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Reduce expense funds for office holders? At least they were transparent

The expenses were as varied as annual dues to a classic car club, a tuxedo, and paying your own son to shovel snow.

The year was 1990, and Michigan lawmakers were billing their officeholders’ expense accounts for personal expenses, a portion of campaign donations destined for seemingly every use.

A then-state senator, Fred Dillingham, R-Fowlerville, tapped his Officeholder Expense Fund, or OEF, for more than $9,000 in specialized care for his disabled daughter.

Joe Mack, a former senator from Ironwood, paid his wife $9,250 — about $22,700 in today’s dollars — for unspecified “secretarial services” in 1990, The Detroit News reported on its front page Sunday, April 28, 1991, detailing the expenses. by all 148 members of the legislature.

Democratic state Rep. James O’Neill of Saginaw “paid himself $1,500 to rent a bedroom in his own home to use as an office,” The News reported.

O’Neill said at the time that it was “perfectly legal” to be his own landlord and use OEF money in this way.

“I checked with the secretary of state,” O’Neill told then-Detroit News reporter Eric Freedman.

Freedman’s sensational April 1991 report provides an abundance of necessary context for the current debate in Lansing over the stench of secret money flowing in and out of nonprofits controlled by state legislatures with virtually no oversight or sunshine.

The investigation into dark money in Michigan politics intensified last week after Attorney General Dana Nessel filed 13 criminal charges against former House Speaker Lee Chatfield for allegedly destroying his fundraising account, the Peninsula Fund. had used to fund a lavish jet-setting lifestyle during his four years. in the field of leadership.

Chatfield tapped the Peninsula Fund to pay off $132,000 in credit card debt for expenses that could only have been personal, Nessel said, including a family vacation to Universal Studios in Orlando, Florida, complete with luxury purchases at Ugg and Coach and a meal at a Harry Potter-themed restaurant.

“It is no exaggeration to say that his employees, friends and family all benefited from the extravagant misspending of these funds,” Nessel said of Chatfield’s alleged abuse of a so-called social welfare organization.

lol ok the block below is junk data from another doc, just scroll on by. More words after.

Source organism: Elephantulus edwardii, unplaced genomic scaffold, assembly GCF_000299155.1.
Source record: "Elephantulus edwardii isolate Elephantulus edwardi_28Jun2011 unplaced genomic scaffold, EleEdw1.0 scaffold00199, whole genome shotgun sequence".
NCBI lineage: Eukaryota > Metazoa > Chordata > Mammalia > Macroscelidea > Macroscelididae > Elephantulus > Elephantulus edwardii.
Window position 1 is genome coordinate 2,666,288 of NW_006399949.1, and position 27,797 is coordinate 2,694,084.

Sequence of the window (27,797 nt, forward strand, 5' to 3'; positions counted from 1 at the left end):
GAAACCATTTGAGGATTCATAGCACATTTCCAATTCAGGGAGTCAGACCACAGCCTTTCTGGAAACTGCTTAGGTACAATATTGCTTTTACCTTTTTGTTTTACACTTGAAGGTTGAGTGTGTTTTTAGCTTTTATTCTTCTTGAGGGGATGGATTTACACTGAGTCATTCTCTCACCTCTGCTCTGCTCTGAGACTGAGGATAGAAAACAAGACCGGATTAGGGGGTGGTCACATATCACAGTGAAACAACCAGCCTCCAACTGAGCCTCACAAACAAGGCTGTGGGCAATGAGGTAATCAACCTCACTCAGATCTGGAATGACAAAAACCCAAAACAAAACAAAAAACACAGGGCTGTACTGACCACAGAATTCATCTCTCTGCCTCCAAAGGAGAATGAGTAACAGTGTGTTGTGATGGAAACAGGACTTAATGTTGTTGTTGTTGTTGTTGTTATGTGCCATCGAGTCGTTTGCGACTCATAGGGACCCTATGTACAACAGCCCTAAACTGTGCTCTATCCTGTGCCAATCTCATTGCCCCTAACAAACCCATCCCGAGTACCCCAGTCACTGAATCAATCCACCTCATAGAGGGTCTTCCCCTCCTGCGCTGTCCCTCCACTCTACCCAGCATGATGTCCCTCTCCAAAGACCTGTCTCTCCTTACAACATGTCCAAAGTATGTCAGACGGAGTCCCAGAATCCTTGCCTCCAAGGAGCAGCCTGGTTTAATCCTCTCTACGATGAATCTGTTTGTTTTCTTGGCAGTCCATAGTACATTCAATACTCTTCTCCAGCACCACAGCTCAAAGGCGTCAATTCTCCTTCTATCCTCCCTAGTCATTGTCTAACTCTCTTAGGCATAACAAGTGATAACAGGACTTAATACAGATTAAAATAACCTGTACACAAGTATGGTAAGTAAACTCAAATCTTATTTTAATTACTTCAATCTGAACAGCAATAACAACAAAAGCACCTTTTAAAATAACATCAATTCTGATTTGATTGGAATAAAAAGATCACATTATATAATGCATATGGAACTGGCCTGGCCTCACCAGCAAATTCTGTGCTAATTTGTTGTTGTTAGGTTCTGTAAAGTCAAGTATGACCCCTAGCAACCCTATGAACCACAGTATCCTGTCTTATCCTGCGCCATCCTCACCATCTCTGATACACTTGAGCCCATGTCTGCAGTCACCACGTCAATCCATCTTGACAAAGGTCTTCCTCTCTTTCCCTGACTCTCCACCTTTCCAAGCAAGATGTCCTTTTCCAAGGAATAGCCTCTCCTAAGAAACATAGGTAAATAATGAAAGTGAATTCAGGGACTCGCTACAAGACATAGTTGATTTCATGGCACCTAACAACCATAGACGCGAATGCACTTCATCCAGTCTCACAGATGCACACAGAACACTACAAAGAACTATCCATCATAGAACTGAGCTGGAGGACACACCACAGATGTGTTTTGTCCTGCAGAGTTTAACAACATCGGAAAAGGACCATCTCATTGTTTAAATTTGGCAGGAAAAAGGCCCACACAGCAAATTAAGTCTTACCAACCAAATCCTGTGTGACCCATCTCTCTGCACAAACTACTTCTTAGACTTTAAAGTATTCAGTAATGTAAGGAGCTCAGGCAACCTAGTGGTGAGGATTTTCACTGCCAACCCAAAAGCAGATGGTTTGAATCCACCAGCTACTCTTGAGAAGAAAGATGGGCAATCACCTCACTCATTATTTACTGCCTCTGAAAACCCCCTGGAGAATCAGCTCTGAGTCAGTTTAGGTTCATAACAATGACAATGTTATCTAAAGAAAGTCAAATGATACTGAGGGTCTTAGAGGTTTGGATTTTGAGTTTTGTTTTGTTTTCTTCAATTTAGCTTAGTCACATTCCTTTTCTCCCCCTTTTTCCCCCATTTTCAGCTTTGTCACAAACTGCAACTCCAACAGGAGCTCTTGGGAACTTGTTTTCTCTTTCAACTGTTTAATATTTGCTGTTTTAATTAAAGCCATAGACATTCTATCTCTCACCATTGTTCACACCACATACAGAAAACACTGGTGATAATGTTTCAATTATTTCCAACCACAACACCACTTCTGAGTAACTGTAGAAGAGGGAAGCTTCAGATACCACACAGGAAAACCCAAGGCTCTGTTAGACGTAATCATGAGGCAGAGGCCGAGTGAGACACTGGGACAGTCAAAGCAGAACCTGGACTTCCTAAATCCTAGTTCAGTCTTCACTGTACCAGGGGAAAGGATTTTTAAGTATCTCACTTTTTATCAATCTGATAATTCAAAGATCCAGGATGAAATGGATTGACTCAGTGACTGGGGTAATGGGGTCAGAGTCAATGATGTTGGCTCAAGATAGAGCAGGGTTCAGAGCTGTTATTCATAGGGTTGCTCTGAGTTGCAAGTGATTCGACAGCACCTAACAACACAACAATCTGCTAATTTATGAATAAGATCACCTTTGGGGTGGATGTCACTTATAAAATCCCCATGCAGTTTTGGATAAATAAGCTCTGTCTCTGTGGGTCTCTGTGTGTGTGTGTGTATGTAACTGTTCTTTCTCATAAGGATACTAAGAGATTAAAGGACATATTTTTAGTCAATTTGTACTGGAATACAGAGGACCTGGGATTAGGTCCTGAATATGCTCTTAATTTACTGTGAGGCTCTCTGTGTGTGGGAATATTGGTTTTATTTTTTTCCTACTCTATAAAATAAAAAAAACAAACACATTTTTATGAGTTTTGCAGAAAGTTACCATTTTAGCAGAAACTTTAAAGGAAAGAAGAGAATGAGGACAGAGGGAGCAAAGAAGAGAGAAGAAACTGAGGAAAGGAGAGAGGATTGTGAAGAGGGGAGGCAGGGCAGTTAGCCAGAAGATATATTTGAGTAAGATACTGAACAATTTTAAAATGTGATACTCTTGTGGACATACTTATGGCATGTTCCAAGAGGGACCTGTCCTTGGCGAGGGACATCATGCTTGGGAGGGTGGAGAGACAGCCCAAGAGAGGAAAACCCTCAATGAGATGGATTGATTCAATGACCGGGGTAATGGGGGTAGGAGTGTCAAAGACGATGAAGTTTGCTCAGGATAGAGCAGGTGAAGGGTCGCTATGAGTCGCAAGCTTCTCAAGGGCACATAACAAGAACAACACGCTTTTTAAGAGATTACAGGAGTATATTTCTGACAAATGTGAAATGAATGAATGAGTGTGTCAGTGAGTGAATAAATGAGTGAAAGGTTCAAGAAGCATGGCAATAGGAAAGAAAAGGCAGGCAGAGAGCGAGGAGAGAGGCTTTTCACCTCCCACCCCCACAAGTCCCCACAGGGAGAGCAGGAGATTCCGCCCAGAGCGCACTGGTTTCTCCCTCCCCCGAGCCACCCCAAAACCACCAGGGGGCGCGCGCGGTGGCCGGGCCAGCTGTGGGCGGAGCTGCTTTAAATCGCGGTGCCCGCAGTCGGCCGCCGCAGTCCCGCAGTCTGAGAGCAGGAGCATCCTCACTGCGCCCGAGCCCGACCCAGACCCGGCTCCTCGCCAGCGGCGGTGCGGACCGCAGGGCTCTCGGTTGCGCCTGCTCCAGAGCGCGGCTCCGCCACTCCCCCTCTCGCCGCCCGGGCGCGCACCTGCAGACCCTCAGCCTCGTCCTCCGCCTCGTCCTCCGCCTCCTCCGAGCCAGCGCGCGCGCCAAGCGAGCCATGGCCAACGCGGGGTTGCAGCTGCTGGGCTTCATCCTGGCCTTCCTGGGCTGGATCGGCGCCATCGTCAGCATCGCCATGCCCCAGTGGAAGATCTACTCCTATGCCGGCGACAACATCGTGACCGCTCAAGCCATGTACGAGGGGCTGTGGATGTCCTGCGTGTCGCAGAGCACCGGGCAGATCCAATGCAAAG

More: Nessel: Secret donors influence policy decisions in Lansing

Chatfield’s attorney has previously said her client did nothing illegal in managing these funds, which are set up under Section 501(c)4 of the Internal Revenue Service code and known in Lansing simply as the c4 of the legislator.

They are, in fact, a personal basis for a legislator. Some of the money finds its way to campaign activities. Some of the money found its way to lawmakers’ plates. Nessel claims that Chatfield and his aides found ways to pocket money through embezzlement schemes to get a cut of the $1.3 million he raised for the Peninsula Fund from donors whose identities remain secret.

In laying out her case against Chatfield, Nessel curiously praised the former system of expense funds for officeholders, which, unlike 501(c)4 groups, had to be disclosed at least twice a year.

Established in 1970, officeholders’ expense funds were intended to pay for the costs lawmakers incur while doing their jobs: tickets to an NAACP dinner, a donation to a local Boy Scout troop, mileage reimbursement for driving through rural multi-county districts. for sub-issues or running a district office.

But there were a whole host of questionable expenses. Then-House Speaker Lewis Dodak, D-Birch Run, charged his OEF $18 for the Antique Auto Club of America’s annual dues. Rep. Ralph Ostling, R-Roscommon, bought football tickets to the University of Michigan and Michigan State University for friends and voters, which state election officials declared legal as long as he didn’t get a free ticket to the Big House or Spartan Stadium.

Jackie Vaughn, a longtime state senator from Detroit, had OEF receipts that included $2,000 in donations to the church where he taught Sunday school, $800 in Christmas purchases at the Hudson’s store in the Oakland Mall and 15 receipts for groceries purchased at a Kroger’s in Lansing “many started the day before or on the same day as a weekly legislative session at the Capitol,” Freedman wrote.

Within three years of The News’ April 1991 report on officeholders’ spending, lawmakers abolished the funds in what was heralded as good government reform in the wake of a Capitol embezzlement scandal at the House Fiscal Agency.

But almost overnight, OEFs were replaced in the mid-1990s by nonprofits controlled by the Internal Revenue Service and normally reserved for groups focused on improving social welfare, such as the United Way.